[PDF] ✓ Free Read ✓ Early Greece: The Bronze and Archaic Ages : by Moses I. Finley ↠

By Moses I. Finley | Comments: ( 819 ) | Date: ( Mar 30, 2020 )

M I Finley here reconstructs the preliterary background to Greek civilization by an examination of recent archeological discoveries and a critical reappraisal of older archeological evidence He discusses the problems that dependence on such evidence poses for the historian, for, although archeology reveals changes and even cataclysms, it rarely allows us than a rM I Finley here reconstructs the preliterary background to Greek civilization by an examination of recent archeological discoveries and a critical reappraisal of older archeological evidence He discusses the problems that dependence on such evidence poses for the historian, for, although archeology reveals changes and even cataclysms, it rarely allows us than a restricted view of a society under normal conditions He points out the difficulties in reconciling the mythological evidence and the archeological, particularly in Crete and Troy, and analyzes and distinguishes the elements of historic fact and legend in the Iliad and Odyssey.


  • Title: Early Greece: The Bronze and Archaic Ages
  • Author: Moses I. Finley
  • ISBN: 9780393300512
  • Page: 216
  • Format: Paperback

About Author:

Moses I. Finley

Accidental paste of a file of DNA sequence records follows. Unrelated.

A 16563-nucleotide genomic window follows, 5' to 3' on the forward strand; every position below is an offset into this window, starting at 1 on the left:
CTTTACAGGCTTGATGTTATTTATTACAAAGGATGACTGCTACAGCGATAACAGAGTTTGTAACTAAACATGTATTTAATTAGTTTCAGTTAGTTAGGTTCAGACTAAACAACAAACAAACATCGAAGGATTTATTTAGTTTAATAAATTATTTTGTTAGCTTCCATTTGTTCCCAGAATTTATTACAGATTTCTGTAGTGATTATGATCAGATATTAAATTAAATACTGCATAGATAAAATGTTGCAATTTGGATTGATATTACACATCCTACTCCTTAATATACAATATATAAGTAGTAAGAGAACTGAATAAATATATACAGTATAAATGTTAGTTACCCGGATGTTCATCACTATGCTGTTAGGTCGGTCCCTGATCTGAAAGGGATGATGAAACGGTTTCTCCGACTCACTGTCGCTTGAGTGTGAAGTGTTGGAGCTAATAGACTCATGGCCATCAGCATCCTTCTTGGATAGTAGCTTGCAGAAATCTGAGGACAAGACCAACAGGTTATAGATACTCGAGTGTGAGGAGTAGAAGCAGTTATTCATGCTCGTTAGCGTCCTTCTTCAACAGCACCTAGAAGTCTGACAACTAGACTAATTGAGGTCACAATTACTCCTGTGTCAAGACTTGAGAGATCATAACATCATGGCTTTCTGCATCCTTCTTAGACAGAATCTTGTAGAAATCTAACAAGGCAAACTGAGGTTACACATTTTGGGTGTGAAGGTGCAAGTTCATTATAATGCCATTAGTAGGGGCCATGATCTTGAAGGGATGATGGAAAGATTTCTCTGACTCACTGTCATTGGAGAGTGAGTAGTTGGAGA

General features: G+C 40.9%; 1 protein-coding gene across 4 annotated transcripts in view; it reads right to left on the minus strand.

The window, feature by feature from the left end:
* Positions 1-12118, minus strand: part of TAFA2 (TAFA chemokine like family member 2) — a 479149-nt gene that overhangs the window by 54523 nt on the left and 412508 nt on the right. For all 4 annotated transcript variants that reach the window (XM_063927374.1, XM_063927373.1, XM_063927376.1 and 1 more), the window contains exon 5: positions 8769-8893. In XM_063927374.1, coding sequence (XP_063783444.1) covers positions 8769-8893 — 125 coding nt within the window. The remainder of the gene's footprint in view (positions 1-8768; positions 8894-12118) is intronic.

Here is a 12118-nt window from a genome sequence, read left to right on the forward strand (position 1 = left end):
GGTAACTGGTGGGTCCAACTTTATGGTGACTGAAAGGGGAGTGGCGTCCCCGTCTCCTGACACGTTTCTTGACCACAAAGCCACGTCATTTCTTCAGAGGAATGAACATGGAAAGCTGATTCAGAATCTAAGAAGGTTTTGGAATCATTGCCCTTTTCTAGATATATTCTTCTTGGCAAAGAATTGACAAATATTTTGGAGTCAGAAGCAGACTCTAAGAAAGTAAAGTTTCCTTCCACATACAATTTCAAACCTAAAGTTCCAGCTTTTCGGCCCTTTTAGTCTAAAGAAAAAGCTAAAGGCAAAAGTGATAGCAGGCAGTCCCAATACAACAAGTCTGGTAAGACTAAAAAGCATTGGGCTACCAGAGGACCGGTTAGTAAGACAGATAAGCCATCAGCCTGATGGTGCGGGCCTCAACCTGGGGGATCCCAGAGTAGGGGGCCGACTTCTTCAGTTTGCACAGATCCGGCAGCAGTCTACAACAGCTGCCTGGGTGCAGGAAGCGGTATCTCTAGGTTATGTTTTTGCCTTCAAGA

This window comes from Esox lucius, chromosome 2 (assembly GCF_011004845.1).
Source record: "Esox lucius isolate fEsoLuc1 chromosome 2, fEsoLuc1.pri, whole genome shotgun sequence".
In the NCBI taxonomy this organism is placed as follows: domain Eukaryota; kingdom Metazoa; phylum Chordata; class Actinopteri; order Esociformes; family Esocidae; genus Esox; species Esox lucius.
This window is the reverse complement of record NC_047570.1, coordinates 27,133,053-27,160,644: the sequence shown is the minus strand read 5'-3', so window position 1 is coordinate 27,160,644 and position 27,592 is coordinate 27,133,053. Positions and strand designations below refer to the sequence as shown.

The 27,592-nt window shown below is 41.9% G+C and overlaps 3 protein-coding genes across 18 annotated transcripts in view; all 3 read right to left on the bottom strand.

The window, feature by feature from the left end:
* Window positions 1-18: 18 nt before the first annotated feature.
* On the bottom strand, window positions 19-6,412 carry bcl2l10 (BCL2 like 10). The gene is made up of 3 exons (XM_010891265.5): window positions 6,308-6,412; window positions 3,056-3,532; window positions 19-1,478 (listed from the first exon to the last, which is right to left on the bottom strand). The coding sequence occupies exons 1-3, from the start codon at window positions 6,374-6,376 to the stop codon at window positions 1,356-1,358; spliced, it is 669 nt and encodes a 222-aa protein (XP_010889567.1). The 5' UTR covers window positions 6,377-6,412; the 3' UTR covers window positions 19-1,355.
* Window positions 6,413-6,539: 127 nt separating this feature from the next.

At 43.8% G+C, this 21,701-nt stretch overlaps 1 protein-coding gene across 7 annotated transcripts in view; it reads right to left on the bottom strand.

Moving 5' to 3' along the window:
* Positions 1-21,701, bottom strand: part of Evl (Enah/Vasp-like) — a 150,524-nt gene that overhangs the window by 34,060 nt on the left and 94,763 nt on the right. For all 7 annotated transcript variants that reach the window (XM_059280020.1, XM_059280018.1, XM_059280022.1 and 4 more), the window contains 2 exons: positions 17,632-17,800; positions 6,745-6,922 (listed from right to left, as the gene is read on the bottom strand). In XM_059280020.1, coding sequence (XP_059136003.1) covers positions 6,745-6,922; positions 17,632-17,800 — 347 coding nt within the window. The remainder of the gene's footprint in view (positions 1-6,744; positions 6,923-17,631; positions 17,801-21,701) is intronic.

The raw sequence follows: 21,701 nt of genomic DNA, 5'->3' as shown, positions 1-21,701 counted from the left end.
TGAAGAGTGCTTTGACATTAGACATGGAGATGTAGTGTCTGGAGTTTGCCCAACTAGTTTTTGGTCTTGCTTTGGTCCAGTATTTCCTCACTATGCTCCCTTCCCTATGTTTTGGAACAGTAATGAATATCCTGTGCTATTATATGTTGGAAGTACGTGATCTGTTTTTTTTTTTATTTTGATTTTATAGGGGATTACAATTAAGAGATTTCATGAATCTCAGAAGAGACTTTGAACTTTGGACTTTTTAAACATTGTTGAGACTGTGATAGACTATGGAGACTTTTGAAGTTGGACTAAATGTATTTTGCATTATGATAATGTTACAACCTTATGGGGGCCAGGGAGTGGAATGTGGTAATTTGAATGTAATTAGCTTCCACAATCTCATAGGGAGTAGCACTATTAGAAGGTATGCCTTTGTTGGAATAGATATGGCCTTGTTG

Sir Moses I Finley was an American and English classical scholar His most notable work is The Ancient Economy 1973 , where he argued that status and civic ideology governed the economy in antiquity rather than rational economic motivations.He was born in 1912 in New York City as Moses Israel Finkelstein to Nathan Finkelstein and Anna Katzenellenbogen died in 1986 as a British subject He was educated at Syracuse University and Columbia University Although his M.A was in public law, most of his published work was in the field of ancient history, especially the social and economic aspects of the classical world.He taught at Columbia University and City College of New York, where he was influenced by members of the Frankfurt School who were working in exile in America In 1952, during the Red Scare, Finley was fired from his teaching job at Rutgers University in 1954, he was summoned by the United States Senate Internal Security Subcommittee and asked whether he had ever been a member of the Communist Party USA He invoked the Fifth Amendment and refused to answer.Unable subsequently to find work in the United States, Finley moved to England, where he taught classical studies for many years at Cambridge University, first as a Reader in Ancient Social and Economic History at Jesus College 1964 1970 , then as Professor of Ancient History 1970 1979 and eventually as Master of Darwin College 1976 1982 He broadened the scope of classical studies from philology to culture, economics, and society He became a British subject in 1962 and a Fellow of the British Academy in 1971, and was knighted in 1979.Among his works, The World of Odysseus 1954 proved seminal In it, he applied the findings of ethnologists and anthropologists like Marcel Mauss to illuminate Homer, a radical approach that was thought by his publishers to require a reassuring introduction by an established classicist, Maurice Bowra Paul Cartledge asserted in 1995, in retrospect Finley s little masterpiece can be seen as the seed of the present flowering of anthropologically related studies of ancient Greek culture and society 1 Finley s most influential work remains The Ancient Economy 1973 , based on his Sather Lectures at Berkeley the year before In The Ancient Economy, Finley launched an all out attack on the modernist tradition within the discipline of ancient economic history Following the example of Karl Polanyi, Finley argued that the ancient economy should not be analysed using the concepts of modern economic science, because ancient man had no notion of the economy as a separate sphere of society, and because economic actions in antiquity were determined not primarily by economic, but by social concerns.